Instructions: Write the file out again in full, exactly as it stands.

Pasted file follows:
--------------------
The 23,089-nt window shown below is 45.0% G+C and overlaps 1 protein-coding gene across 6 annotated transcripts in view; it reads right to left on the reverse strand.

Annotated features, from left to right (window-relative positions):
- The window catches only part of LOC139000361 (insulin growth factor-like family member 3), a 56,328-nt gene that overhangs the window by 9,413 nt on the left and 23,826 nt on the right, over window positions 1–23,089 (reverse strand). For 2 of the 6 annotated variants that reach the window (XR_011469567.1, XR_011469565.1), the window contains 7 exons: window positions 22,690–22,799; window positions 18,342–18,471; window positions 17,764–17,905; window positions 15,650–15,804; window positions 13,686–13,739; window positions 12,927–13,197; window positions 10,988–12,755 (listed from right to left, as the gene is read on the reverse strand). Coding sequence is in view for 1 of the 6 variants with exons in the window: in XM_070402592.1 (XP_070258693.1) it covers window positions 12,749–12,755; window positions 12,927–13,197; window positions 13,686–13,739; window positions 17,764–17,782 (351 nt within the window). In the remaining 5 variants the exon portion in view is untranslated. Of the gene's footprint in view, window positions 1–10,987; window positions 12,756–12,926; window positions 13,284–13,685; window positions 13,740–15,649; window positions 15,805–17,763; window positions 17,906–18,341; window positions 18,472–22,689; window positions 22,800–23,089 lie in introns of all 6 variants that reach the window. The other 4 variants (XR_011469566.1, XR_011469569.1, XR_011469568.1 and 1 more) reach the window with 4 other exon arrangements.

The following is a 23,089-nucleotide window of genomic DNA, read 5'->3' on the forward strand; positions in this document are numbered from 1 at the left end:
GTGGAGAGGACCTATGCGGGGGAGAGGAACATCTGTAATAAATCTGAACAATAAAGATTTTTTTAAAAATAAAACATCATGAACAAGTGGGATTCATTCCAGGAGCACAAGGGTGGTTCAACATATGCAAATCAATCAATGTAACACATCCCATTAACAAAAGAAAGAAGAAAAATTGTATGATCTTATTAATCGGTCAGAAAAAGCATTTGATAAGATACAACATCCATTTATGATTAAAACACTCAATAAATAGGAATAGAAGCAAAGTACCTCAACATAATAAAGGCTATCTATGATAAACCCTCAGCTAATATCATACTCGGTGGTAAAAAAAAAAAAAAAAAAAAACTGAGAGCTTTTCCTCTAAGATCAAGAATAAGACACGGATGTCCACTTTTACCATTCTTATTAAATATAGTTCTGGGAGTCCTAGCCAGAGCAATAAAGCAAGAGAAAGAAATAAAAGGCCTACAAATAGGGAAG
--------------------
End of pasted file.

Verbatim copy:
The 23,089-nt window shown below is 45.0% G+C and overlaps 1 protein-coding gene across 6 annotated transcripts in view; it reads right to left on the reverse strand.

Annotated features, from left to right (window-relative positions):
- The window catches only part of LOC139000361 (insulin growth factor-like family member 3), a 56,328-nt gene that overhangs the window by 9,413 nt on the left and 23,826 nt on the right, over window positions 1–23,089 (reverse strand). For 2 of the 6 annotated variants that reach the window (XR_011469567.1, XR_011469565.1), the window contains 7 exons: window positions 22,690–22,799; window positions 18,342–18,471; window positions 17,764–17,905; window positions 15,650–15,804; window positions 13,686–13,739; window positions 12,927–13,197; window positions 10,988–12,755 (listed from right to left, as the gene is read on the reverse strand). Coding sequence is in view for 1 of the 6 variants with exons in the window: in XM_070402592.1 (XP_070258693.1) it covers window positions 12,749–12,755; window positions 12,927–13,197; window positions 13,686–13,739; window positions 17,764–17,782 (351 nt within the window). In the remaining 5 variants the exon portion in view is untranslated. Of the gene's footprint in view, window positions 1–10,987; window positions 12,756–12,926; window positions 13,284–13,685; window positions 13,740–15,649; window positions 15,805–17,763; window positions 17,906–18,341; window positions 18,472–22,689; window positions 22,800–23,089 lie in introns of all 6 variants that reach the window. The other 4 variants (XR_011469566.1, XR_011469569.1, XR_011469568.1 and 1 more) reach the window with 4 other exon arrangements.

The following is a 23,089-nucleotide window of genomic DNA, read 5'->3' on the forward strand; positions in this document are numbered from 1 at the left end:
GTGGAGAGGACCTATGCGGGGGAGAGGAACATCTGTAATAAATCTGAACAATAAAGATTTTTTTAAAAATAAAACATCATGAACAAGTGGGATTCATTCCAGGAGCACAAGGGTGGTTCAACATATGCAAATCAATCAATGTAACACATCCCATTAACAAAAGAAAGAAGAAAAATTGTATGATCTTATTAATCGGTCAGAAAAAGCATTTGATAAGATACAACATCCATTTATGATTAAAACACTCAATAAATAGGAATAGAAGCAAAGTACCTCAACATAATAAAGGCTATCTATGATAAACCCTCAGCTAATATCATACTCGGTGGTAAAAAAAAAAAAAAAAAAAAACTGAGAGCTTTTCCTCTAAGATCAAGAATAAGACACGGATGTCCACTTTTACCATTCTTATTAAATATAGTTCTGGGAGTCCTAGCCAGAGCAATAAAGCAAGAGAAAGAAATAAAAGGCCTACAAATAGGGAAG